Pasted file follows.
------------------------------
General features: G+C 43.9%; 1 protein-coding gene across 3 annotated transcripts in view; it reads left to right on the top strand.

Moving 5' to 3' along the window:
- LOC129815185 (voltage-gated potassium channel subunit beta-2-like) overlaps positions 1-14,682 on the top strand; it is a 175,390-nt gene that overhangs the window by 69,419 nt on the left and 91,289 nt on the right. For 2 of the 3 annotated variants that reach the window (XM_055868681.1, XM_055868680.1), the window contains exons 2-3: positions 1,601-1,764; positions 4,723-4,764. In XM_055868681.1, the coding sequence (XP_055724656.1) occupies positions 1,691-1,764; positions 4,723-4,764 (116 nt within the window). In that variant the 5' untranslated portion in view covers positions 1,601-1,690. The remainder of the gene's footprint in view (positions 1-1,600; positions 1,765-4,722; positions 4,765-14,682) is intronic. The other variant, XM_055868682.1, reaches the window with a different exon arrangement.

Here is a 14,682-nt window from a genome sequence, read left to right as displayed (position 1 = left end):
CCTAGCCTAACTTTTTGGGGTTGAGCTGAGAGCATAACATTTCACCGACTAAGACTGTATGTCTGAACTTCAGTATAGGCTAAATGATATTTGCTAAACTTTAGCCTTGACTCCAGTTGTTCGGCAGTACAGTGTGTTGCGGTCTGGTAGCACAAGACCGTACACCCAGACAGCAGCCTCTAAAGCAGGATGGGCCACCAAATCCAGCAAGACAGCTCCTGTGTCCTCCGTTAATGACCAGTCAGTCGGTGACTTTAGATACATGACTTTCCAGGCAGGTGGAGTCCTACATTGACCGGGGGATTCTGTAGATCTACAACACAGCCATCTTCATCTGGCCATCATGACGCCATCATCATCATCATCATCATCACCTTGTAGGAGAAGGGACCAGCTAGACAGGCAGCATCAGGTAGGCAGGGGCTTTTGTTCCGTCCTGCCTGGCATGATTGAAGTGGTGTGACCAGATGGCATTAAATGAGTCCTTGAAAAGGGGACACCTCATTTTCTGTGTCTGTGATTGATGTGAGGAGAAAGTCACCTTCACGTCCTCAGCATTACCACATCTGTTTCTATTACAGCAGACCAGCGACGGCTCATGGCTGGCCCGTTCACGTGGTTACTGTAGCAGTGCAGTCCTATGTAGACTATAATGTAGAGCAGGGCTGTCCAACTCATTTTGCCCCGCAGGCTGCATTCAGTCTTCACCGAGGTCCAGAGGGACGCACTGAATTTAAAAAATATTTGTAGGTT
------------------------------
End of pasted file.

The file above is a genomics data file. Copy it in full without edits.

General features: G+C 43.9%; 1 protein-coding gene across 3 annotated transcripts in view; it reads left to right on the top strand.

Moving 5' to 3' along the window:
- LOC129815185 (voltage-gated potassium channel subunit beta-2-like) overlaps positions 1-14,682 on the top strand; it is a 175,390-nt gene that overhangs the window by 69,419 nt on the left and 91,289 nt on the right. For 2 of the 3 annotated variants that reach the window (XM_055868681.1, XM_055868680.1), the window contains exons 2-3: positions 1,601-1,764; positions 4,723-4,764. In XM_055868681.1, the coding sequence (XP_055724656.1) occupies positions 1,691-1,764; positions 4,723-4,764 (116 nt within the window). In that variant the 5' untranslated portion in view covers positions 1,601-1,690. The remainder of the gene's footprint in view (positions 1-1,600; positions 1,765-4,722; positions 4,765-14,682) is intronic. The other variant, XM_055868682.1, reaches the window with a different exon arrangement.

Here is a 14,682-nt window from a genome sequence, read left to right as displayed (position 1 = left end):
CCTAGCCTAACTTTTTGGGGTTGAGCTGAGAGCATAACATTTCACCGACTAAGACTGTATGTCTGAACTTCAGTATAGGCTAAATGATATTTGCTAAACTTTAGCCTTGACTCCAGTTGTTCGGCAGTACAGTGTGTTGCGGTCTGGTAGCACAAGACCGTACACCCAGACAGCAGCCTCTAAAGCAGGATGGGCCACCAAATCCAGCAAGACAGCTCCTGTGTCCTCCGTTAATGACCAGTCAGTCGGTGACTTTAGATACATGACTTTCCAGGCAGGTGGAGTCCTACATTGACCGGGGGATTCTGTAGATCTACAACACAGCCATCTTCATCTGGCCATCATGACGCCATCATCATCATCATCATCATCACCTTGTAGGAGAAGGGACCAGCTAGACAGGCAGCATCAGGTAGGCAGGGGCTTTTGTTCCGTCCTGCCTGGCATGATTGAAGTGGTGTGACCAGATGGCATTAAATGAGTCCTTGAAAAGGGGACACCTCATTTTCTGTGTCTGTGATTGATGTGAGGAGAAAGTCACCTTCACGTCCTCAGCATTACCACATCTGTTTCTATTACAGCAGACCAGCGACGGCTCATGGCTGGCCCGTTCACGTGGTTACTGTAGCAGTGCAGTCCTATGTAGACTATAATGTAGAGCAGGGCTGTCCAACTCATTTTGCCCCGCAGGCTGCATTCAGTCTTCACCGAGGTCCAGAGGGACGCACTGAATTTAAAAAATATTTGTAGGTT